I think that I once read a romance novel set in the 19th century with heroine called Jade. I don't know how commonly the word was actually used but in historical novels it seems to be a common term for disreputable woman which might prevent an aristocratic family from using it as their daughter's name.
I remember some Regency thing where the heroine's name was something like "Bailey"
The other thing about Regencys that drives me batty is that some authors take the Pride and Prejudice
incomes of "Five thousand a year" (Bingley) and "Ten Thousand a year" (Darcy) as sort of a benchmark. No, that is supposed to be a considerable amount! I read a series where there were there were at least half-a-dozen heiresses that had over a hundred thousand pounds a year
. The worst part was that three of them were from the same family! It was implied that their brother was getting the whole shebang and their thousands came from the leftover cash that was just lying around.
I was too lazy to research that, but I was pretty sure the author had just ascribed the entire British Gross National Product for 1815 to one Earl's family. Not to mention that said family was landed gentry who just sort of hung out on the land and never dabbled in trade or thought of anything other than ribbons.
There was also one woman who was not rich because her parents had been spendthrifts and it was up to she and her brother to pay back tens of thousands of pounds so they didn't bankrupt the property. She does so by going to London for a season and having fewer dresses than anyone else. So in other words, she saves what has to be hundreds of pounds per year instead of forgoing the Season altogether and say, NOT hiring a household full of staff, keeping an extra carriage and horses, and other expenses that are associated with keeping up two households. (Her brother stayed in the country to manage the estate.) I mean, that's crazy expensive today even if you don't have staff! Of course this woman ends up with the Earl who is worth billions (after she bravely sacrifices a few dresses to pay back insurmountable debt.)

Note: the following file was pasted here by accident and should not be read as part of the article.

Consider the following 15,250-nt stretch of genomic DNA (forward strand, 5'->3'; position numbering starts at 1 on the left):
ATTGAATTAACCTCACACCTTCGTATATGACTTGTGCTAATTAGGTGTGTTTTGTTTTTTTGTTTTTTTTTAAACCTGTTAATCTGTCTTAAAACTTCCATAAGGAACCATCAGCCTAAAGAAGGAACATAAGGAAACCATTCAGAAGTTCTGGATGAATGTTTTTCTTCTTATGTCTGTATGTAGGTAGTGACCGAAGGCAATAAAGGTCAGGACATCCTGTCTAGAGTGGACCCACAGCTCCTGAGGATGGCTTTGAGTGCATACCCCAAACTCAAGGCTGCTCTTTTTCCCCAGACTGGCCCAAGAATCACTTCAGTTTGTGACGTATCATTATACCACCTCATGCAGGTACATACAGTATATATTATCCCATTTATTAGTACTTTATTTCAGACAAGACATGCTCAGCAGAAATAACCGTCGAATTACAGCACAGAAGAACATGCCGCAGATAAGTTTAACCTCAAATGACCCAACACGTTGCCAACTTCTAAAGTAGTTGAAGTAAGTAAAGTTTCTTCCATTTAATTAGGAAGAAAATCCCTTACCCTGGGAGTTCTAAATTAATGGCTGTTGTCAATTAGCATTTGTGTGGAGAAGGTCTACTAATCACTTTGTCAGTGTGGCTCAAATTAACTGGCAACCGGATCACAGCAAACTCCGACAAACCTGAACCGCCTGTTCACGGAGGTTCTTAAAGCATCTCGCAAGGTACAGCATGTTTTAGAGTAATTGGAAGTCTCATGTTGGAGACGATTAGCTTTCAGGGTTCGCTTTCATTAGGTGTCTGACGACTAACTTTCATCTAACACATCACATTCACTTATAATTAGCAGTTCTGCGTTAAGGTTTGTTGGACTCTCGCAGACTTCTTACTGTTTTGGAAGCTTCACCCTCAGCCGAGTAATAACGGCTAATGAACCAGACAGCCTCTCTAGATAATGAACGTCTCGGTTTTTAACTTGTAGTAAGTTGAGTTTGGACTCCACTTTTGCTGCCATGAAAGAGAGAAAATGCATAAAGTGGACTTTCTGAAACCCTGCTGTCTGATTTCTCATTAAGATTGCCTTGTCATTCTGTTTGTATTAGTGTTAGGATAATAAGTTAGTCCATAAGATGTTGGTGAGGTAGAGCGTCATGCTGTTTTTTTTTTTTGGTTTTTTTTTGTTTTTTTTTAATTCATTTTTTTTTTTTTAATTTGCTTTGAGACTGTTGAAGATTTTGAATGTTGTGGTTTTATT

The thing is, this silliness would have been fine if the story had been good. It wasn't a bad romance, but the author made a big deal about how tiny and frail the heroines were and how massive the heroes were. The heroes towered over six-foot men and hand arms twice the size of others' legs. There are several scenes where the heroine barely touches his mid-chest with the top of her head. It made the inevitable spats and physical overpowering sound more domestic-violence than swoon-worthy. Also, during the Scrabble scenes (all missionary) I could not breathe
in sheer empathy.
I think the writer who asked me to read this eventually got it published. I didn't read it in the published format, but I was hoping her editor at least made her switch the positions around for Scrabble.